Now back to the fish, which will be cooked by now.  This will be announced by the person behind the frier shouting "Specialfushsupperandasinglefush", or whatever you have ordered (you do remember what you ordered, don't you? If you appear unsure if this is your order or the man's next you, you will be considered "Glaicket" - person of slow mental faculty).  Make your way to the till.

You will hear the following, asked of you by the girl at the till who will wrap your dinner.
"Ye waan sawl nn vineguh wi' that?" translation: Would you care for salt and vingear to be splashed liberally over your fish and chips?
The correct answer is "aye".
You may at this point request optional extras:
"gote ony broon sauce / gote ony ketchup?"  these being popular vinegar based condiments, or  "gonny gie us a pickult egg wi' 'at", this being a hard boiled egg, steeped in a jar of vinegar for about a year.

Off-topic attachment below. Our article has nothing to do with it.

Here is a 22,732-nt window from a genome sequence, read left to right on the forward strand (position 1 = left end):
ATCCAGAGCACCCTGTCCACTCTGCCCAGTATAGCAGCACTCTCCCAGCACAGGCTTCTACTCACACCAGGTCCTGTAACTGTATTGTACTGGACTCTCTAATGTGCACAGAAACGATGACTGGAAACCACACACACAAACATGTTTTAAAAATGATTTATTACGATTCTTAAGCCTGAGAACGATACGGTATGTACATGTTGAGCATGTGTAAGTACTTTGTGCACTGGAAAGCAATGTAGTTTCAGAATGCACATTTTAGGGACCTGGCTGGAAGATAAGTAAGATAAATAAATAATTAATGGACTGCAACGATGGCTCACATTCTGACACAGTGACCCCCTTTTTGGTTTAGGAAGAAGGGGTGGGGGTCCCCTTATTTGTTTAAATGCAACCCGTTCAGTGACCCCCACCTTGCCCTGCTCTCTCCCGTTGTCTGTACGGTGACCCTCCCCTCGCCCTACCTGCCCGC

You pay, she wraps your purchase in newspaper, you leave, you eat.

All of the above would be used in a take-away situation.  If you choose to "sit in", then the vocabulary changes and you must use the following phrases or look like a numpty (translation: a person of low IQ).

Fish Tea

Sit in fish and chips is a more grand affair.  This is for middle class people or working class people on holiday at the seaside with the weans (children) who want to splash out, look respectable and have a dining experience that they can tell their neighbours about when they get home - "Ye should ha' seen the fush we had in Saltcoats! Ach it was rare!"

When your table is approached by the serving girl, she will ask you
"D'ye know whit yer wantin'?" translation : I'll take your order now please.
The correct answer is 
"I'll have a fush tea, please, love."

A Fish Tea is a battered haddock or cod, chips, served on a plate, a pot of tea and a side plate of buttered bread (so you can make a "chip butty", that is, a chip sandwich.)